In one study, subjects on a high-protein, low-carb diet had reduced testosterone levels and were more likely to have lower sperm counts than those who ate moderate amounts of protein.

Another study showed that people on a low-carbohydrate, high-protein meal plan experienced an increase in their cortisol levels, which can lead to lower testosterone levels.

The researchers concluded that it’s not enough to simply eat more protein; you need to eat it in the right proportion. This means eating protein from a variety of sources, and avoiding refined, sugary and processed foods.

In addition to the aforementioned meta-analysis, three studies have shown that very high protein intakes (> 3.4 g/kg/day) reduce resting TT concentrations, while moderate-protein diets (1.25-3.4 g/kg/day) do not.

Nevertheless, this is not to say that all high-protein diets decrease TT; rather, it may be that a very high relative dietary protein intake, or high protein-to-carbohydrate ratio, increases TT concentrations.

Moreover, a small observational study has shown that protein-rich food sources such as organ meats or fatty fish can increase the body’s levels of phosphatidylserine, a phospholipid that increases free-floating testosterone.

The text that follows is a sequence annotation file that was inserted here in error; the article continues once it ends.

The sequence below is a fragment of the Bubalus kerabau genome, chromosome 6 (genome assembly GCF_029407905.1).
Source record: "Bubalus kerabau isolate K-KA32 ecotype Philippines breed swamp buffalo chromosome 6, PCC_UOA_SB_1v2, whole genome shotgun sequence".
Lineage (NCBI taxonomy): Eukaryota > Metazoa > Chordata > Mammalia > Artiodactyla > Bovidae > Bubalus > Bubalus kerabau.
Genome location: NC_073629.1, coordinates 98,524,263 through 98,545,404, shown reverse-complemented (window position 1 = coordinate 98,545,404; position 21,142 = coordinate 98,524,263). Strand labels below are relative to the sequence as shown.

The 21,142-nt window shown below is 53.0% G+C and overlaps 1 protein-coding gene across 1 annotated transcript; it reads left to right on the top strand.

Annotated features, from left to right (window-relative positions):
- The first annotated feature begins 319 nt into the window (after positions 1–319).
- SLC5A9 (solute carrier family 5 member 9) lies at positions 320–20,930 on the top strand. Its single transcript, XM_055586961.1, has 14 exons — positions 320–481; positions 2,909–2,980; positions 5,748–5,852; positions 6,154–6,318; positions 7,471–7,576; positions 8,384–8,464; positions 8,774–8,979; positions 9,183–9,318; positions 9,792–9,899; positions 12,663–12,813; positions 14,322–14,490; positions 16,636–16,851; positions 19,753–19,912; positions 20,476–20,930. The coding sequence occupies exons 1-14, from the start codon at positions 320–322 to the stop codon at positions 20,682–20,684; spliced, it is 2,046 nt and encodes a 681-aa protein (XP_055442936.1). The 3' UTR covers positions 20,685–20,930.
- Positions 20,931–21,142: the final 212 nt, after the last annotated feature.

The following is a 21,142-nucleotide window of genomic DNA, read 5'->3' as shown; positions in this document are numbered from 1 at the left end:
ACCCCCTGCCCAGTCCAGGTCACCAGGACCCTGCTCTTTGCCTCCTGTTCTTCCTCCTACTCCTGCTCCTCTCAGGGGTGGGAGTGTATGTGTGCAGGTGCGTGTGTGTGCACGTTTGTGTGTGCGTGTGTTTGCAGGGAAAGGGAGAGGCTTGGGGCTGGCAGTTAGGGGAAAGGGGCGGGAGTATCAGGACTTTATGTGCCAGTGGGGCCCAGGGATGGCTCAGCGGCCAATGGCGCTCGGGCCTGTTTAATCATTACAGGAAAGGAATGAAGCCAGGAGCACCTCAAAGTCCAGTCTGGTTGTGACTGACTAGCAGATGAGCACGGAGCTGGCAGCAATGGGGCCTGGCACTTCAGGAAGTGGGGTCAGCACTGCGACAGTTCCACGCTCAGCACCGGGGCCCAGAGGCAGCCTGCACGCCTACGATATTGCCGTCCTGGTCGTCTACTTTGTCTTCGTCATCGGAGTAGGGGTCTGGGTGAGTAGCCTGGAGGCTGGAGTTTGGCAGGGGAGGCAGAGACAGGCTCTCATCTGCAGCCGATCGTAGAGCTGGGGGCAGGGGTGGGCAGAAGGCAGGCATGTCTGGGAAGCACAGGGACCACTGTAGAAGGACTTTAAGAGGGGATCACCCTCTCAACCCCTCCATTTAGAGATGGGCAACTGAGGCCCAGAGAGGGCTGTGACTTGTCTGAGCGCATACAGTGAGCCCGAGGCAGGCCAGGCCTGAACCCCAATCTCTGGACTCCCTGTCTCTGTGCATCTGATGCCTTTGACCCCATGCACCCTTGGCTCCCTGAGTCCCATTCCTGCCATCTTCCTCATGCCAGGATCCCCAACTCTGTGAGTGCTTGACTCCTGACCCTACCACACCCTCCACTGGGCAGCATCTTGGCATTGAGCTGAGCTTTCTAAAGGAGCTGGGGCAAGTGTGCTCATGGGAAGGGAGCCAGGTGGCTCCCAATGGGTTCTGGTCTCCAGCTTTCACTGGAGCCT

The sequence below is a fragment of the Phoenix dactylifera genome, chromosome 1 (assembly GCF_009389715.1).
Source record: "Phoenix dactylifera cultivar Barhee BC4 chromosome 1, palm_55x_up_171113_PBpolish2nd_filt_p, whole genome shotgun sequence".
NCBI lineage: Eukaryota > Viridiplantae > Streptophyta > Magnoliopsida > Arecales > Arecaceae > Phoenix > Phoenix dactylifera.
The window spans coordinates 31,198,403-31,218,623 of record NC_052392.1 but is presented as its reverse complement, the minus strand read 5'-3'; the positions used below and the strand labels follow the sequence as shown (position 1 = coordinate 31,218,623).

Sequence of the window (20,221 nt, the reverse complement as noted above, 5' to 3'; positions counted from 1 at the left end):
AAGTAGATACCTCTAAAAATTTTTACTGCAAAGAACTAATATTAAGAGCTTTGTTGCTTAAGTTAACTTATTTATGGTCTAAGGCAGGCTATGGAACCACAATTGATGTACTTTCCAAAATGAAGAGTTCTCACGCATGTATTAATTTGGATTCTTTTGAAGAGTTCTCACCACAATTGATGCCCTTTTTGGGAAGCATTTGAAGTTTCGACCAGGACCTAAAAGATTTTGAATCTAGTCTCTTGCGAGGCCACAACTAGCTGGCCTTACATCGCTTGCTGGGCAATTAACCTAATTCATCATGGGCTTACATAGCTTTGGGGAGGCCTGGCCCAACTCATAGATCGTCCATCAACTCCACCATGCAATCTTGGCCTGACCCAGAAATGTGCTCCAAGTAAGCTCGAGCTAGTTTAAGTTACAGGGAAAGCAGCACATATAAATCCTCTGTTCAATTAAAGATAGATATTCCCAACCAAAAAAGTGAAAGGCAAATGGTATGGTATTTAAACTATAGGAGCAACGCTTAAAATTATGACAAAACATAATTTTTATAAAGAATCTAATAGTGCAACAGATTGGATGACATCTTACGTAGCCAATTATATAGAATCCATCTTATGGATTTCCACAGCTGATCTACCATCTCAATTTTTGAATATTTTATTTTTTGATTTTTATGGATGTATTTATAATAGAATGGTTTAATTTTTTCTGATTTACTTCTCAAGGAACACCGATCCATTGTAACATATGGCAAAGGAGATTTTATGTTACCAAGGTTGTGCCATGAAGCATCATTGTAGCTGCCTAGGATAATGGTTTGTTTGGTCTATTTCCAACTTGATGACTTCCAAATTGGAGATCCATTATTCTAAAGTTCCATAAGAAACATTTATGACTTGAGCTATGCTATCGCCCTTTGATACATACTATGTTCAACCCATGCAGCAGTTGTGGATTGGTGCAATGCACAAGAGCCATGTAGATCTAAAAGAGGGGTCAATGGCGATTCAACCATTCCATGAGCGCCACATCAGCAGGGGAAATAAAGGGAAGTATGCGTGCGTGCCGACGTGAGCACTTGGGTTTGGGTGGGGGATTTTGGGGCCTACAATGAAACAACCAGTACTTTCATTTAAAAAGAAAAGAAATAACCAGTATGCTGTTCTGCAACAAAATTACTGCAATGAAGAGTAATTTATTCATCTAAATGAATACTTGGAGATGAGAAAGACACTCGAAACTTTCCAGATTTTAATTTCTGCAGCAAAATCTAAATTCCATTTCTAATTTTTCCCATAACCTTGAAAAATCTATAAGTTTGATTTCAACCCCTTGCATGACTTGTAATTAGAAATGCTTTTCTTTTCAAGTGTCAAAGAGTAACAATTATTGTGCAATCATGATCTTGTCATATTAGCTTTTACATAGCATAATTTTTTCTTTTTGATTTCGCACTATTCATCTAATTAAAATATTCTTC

In addition, some researchers believe that a diet rich in PS can enhance the anabolic response to exercise.  


Research suggests that high protein intakes can lead to reduced testosterone levels in men. This may affect their libido, which can lead to low sex drive and erectile dysfunction.

The issue of reduced testosterone has been raised by a variety of researchers who have found that a diet containing 35% protein can lead to an ill-effect.

In a study conducted at the University of Worcester, UK, participants who consumed a high-protein diet experienced decreased testosterone levels and symptoms such as fatigue, depression, and muscle weakness.

This is a significant finding as it reaffirms the importance of eating an adequate amount of protein for healthy muscle growth and repair.

However, it also suggests that excessive protein intake can inhibit the production of testosterone and cause other unwanted side effects.